Preserving Summer: How to Take Your Harvest Through Winter
Now that you've tended your garden, the next step is eating it all, and while you're enjoying eating fresh vegetables, salsas, turning each day's produce into dinner, what will you do with the excess? Plus, the harvest won't continue all year. Come November you'll be stuck with potatoes and root vegetables and winter squash once again. This is where frezing, drying and canning come in.
Preserving the harvest has been going on long before it became trendy to eat real food: organic, whole and local. And if you once turned up your nose at the thought of boiling cans and placing them in a cellar or pantry, think again. Plus, canning and preserving isn't just for home gardeners. You can can and preserve all the farmer's market finds that are in season right now. You'll save money, and you'll benefit greatly come winter.
A Few Reasons Why:
*Preserving saves you money.
*It is environmentally friendly.
*Canning cuts down on waste.
*It’s fresher and tastes better.
A Few Ways How:
*Freezing: Blanch vegetables in boiling water just until color pops; this seals nutrients in. Place on baking sheets and freeze until firm and then place in freezer containers or zip-top bags. I did this with several blueberries and strawberries to be added to smoothies and crumbles and cakes and pies later. I have every intention on adding a few pounds of peaches to the freezer as well.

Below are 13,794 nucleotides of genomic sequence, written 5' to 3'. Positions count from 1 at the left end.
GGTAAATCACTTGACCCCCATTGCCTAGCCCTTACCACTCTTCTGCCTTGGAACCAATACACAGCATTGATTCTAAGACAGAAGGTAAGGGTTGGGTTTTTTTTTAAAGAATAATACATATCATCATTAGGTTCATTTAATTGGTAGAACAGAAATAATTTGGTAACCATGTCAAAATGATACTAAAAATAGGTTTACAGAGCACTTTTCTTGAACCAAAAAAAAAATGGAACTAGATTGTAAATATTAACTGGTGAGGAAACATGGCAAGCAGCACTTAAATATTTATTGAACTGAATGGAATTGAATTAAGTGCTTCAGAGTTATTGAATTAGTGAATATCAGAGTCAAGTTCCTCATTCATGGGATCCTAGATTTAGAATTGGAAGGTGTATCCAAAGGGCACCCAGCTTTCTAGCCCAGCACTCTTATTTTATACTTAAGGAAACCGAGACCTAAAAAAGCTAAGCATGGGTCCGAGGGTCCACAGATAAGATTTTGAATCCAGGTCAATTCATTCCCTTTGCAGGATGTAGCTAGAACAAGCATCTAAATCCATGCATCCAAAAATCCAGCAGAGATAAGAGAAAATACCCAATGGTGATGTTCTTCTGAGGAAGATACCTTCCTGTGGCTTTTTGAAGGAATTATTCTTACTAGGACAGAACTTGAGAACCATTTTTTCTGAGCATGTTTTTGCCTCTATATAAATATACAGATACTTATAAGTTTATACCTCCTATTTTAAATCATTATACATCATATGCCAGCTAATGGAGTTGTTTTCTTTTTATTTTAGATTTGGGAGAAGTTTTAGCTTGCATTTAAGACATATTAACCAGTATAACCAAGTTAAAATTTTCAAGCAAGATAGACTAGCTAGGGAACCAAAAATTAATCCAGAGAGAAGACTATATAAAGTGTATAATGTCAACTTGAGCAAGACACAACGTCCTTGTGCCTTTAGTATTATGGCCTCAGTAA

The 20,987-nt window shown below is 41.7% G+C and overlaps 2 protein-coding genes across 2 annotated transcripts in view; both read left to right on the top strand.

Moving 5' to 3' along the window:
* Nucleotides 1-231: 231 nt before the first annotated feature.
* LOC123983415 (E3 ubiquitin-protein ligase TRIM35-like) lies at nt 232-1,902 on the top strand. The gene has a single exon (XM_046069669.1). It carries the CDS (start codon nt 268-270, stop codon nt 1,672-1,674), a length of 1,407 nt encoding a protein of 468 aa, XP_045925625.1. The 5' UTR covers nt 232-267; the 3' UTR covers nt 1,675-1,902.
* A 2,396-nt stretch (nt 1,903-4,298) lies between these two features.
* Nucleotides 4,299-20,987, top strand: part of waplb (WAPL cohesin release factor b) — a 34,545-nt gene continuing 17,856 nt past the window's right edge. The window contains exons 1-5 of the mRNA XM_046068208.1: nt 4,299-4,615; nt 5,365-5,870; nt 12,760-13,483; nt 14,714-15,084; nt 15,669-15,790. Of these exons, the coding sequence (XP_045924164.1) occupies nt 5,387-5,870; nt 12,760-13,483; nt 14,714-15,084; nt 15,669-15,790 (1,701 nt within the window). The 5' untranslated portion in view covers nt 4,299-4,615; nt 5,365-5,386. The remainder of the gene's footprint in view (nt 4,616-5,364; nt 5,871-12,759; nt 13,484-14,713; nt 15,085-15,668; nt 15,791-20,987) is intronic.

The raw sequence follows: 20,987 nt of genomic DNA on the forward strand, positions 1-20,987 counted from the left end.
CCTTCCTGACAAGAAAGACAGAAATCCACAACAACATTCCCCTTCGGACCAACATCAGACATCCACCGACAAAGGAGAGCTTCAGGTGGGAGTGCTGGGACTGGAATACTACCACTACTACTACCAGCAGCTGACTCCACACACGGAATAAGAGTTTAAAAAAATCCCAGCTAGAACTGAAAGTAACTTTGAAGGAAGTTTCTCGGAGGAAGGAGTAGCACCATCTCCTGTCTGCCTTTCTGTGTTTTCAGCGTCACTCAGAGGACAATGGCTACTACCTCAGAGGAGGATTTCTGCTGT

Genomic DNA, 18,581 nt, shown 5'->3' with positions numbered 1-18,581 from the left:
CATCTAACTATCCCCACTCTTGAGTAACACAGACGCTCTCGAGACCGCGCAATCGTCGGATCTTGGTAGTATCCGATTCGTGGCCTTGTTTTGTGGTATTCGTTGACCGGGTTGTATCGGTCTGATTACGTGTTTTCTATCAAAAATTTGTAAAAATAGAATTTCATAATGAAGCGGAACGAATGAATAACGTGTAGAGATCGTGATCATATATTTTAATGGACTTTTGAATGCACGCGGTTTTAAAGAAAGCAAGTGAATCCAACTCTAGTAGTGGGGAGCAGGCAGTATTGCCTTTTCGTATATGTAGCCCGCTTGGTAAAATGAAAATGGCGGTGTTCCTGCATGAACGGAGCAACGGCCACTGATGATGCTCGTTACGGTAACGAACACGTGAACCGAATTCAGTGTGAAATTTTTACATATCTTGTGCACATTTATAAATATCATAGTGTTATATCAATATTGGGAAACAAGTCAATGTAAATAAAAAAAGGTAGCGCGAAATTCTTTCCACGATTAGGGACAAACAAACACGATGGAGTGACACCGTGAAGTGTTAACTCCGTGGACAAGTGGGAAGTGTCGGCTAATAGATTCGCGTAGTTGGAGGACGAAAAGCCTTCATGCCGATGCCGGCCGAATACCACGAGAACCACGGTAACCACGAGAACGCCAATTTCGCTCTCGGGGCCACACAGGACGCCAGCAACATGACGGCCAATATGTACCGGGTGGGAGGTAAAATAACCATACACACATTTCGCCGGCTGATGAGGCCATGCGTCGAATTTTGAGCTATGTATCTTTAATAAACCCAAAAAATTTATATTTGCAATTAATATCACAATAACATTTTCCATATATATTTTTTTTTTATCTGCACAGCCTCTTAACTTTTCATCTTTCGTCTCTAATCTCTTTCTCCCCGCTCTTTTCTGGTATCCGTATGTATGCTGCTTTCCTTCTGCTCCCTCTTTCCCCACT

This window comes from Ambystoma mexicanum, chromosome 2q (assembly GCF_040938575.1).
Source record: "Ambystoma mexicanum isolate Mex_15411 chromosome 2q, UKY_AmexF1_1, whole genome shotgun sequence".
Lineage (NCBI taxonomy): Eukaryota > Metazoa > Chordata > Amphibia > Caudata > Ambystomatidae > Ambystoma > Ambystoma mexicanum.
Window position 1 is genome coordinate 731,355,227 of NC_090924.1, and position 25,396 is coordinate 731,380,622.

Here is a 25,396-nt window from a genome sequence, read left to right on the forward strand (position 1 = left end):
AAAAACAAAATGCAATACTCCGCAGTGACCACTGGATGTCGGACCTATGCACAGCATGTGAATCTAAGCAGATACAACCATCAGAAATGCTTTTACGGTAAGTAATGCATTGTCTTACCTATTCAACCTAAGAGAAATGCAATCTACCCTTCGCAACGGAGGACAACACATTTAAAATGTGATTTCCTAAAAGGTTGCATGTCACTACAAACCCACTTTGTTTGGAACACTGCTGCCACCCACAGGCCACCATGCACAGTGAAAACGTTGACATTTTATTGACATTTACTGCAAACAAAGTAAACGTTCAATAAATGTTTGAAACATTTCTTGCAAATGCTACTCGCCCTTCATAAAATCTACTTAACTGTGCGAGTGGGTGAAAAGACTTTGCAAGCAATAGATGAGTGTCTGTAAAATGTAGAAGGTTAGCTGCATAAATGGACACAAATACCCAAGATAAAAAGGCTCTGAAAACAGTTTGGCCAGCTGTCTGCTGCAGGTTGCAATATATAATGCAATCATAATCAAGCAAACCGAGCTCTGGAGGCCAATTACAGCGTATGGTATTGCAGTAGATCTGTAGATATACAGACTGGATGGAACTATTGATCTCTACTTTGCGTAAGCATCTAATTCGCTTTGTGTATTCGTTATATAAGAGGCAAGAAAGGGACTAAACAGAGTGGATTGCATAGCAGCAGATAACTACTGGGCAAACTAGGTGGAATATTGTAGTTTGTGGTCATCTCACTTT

*Drying: Using a food dehydrator, slice and dry fruits (and vegetables?) until water is eliminated and they are dry and wrinkly. Store in airtight packages. You can also cook food into purees such as applesauce to make fruit leather.
*Canning: Canning is a bit more involved, but it is a great method for storing large quantities of food for long periods of time without having to find the freezer space to store it in. For a step-by-step to the basics, check out my post on canning basics.
Do you preserve food? Do you have a favorite canning recipe you'd like to share?